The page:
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adding a peltier to a watercooling loop to increase cooling

PostPosted: Mon Feb 15, 2010 3:56 am
by aussiejunior
Hi guys. Recently during our summer I have run inito a smidgen of a problem with my waercooling setup. Here in Aus where I live it is not uncommon for us to reach 40c plus tempretures and on days with anything over 34c my watercooling setup struggles to cool my cpu even at stock settings, i have seen temps as high as 70c.
What I'm thinking of doing is adding a peltier to the watercooling loop to increase the cooling potential. Is it possible and whereabouts would I add the peltier?
Sorry for the fairly vague question, but I am still new to custom cooling setups and the local shop here are a bunch of idiots who wouldn't even touch my computer when I asked them about adding watercooling to it.

The setup I am using to cool the cpu is a colermaster aquagate max with a swiftech apogee cpu block and two coolermaster 90cfm fans. It's been a great setup untill the heat really kicked in during summer lol.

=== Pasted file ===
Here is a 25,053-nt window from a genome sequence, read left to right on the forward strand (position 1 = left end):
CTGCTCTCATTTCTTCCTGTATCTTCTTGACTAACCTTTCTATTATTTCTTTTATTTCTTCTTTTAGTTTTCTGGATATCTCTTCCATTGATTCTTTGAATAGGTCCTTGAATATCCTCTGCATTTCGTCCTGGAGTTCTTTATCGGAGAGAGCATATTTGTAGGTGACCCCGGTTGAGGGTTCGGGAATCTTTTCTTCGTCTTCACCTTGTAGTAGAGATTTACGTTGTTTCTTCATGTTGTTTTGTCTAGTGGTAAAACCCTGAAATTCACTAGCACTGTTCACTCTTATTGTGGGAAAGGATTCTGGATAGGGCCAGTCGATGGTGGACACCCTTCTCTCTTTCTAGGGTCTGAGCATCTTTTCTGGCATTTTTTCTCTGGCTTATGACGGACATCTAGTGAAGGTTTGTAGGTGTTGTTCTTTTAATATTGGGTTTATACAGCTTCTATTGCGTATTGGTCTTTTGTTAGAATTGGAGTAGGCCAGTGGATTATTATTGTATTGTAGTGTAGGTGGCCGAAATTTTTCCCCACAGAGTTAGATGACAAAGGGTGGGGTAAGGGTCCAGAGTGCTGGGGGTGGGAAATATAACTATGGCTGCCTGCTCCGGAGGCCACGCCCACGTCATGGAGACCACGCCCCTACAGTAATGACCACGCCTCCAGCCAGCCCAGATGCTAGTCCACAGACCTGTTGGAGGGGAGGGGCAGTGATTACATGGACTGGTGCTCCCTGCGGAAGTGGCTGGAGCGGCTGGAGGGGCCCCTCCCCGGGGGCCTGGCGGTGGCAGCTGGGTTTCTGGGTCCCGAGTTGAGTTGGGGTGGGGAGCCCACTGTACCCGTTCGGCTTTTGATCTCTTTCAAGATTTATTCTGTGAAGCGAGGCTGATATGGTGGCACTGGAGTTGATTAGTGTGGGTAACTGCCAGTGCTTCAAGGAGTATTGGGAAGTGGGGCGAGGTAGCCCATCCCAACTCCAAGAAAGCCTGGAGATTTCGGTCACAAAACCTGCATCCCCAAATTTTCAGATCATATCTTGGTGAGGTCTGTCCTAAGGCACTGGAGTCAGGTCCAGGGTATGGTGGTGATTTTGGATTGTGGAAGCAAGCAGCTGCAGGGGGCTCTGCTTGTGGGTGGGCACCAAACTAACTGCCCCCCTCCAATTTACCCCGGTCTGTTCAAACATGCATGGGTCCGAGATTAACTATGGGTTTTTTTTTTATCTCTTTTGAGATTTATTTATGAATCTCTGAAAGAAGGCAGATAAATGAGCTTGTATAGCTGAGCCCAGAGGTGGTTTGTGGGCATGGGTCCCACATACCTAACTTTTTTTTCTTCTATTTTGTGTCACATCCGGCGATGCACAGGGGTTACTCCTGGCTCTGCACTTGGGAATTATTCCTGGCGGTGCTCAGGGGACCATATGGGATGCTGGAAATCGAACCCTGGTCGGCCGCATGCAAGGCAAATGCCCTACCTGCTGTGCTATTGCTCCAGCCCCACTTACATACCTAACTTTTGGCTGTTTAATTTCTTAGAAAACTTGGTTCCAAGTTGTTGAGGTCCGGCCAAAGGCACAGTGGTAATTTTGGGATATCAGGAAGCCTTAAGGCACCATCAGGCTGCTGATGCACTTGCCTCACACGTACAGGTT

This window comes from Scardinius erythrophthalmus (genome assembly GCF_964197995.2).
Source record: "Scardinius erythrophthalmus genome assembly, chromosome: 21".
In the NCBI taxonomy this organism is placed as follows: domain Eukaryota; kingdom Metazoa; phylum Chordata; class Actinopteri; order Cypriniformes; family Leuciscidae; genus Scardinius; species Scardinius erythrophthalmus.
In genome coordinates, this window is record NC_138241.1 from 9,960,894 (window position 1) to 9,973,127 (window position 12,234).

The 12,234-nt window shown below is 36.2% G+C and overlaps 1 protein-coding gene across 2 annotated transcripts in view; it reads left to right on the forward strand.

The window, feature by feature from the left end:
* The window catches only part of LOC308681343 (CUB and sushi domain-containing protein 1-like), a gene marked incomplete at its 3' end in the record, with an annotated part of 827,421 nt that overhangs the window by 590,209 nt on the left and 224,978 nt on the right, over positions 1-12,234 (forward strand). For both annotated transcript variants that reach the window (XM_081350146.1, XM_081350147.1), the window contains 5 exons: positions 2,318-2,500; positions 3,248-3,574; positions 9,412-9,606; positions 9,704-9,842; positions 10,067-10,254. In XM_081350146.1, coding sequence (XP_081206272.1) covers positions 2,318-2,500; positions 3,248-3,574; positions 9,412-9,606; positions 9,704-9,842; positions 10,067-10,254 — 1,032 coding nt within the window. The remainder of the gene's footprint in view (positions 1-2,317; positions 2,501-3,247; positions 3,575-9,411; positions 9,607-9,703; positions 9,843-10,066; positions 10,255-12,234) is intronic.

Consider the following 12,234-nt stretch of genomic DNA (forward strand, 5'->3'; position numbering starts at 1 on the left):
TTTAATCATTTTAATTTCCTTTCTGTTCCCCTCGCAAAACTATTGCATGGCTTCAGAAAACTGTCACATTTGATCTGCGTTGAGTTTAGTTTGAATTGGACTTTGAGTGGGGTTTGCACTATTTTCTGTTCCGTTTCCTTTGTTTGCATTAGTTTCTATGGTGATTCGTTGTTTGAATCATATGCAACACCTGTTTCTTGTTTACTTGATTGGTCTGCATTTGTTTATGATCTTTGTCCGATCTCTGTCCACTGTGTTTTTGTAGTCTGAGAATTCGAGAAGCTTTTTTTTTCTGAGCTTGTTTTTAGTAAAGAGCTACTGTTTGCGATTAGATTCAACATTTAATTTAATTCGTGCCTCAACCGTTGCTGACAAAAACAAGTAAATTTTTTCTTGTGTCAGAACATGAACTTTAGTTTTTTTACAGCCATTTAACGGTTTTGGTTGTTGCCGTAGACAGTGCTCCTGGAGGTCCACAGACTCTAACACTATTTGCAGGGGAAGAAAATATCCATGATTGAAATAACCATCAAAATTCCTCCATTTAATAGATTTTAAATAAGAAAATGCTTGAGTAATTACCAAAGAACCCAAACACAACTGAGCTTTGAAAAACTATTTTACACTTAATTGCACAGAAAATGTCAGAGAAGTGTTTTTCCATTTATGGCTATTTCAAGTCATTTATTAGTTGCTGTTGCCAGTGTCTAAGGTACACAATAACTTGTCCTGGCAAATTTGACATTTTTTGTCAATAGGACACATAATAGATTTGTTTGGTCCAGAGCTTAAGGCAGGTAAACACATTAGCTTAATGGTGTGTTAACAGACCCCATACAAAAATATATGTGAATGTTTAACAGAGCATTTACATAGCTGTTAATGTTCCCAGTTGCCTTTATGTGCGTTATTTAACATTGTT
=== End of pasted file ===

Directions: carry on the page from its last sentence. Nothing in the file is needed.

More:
PostPosted: Mon Feb 15, 2010 7:41 am
by thomas_w_bowman
If you have a container for the water outside of the PC, I'd place peltier there and add cooling (heatsink, or fan/heatsink) directly to the reservoir (peltier/heatsink/fan). Since some peltier units draw more amps than you will want to draw from the PC PS, I'd power that seperately as well.

Since some peltier units may drop temps below freezing, a thermostat may be useful to avoid freezing (or to conserve energy if room temp is adaquate to cool PC).

A water/peltier 'hybrid' would be good to minimize risk of condensation (depending on humidity), you don't want water condensation to be dripping inside of the PC.

PostPosted: Mon Feb 15, 2010 8:25 am
by fussnfeathers
Also bear in mind that TEC coolers are designed to work at 16v......more than a computer PSU puts out. They'll RUN on 12v, sure, but at about half the cooling efficiency. And you have have have have to cool those as well, you can't just stick a TEC somewhere in the cooling line, and run it un-cooled, give in a day and all the connections will melt.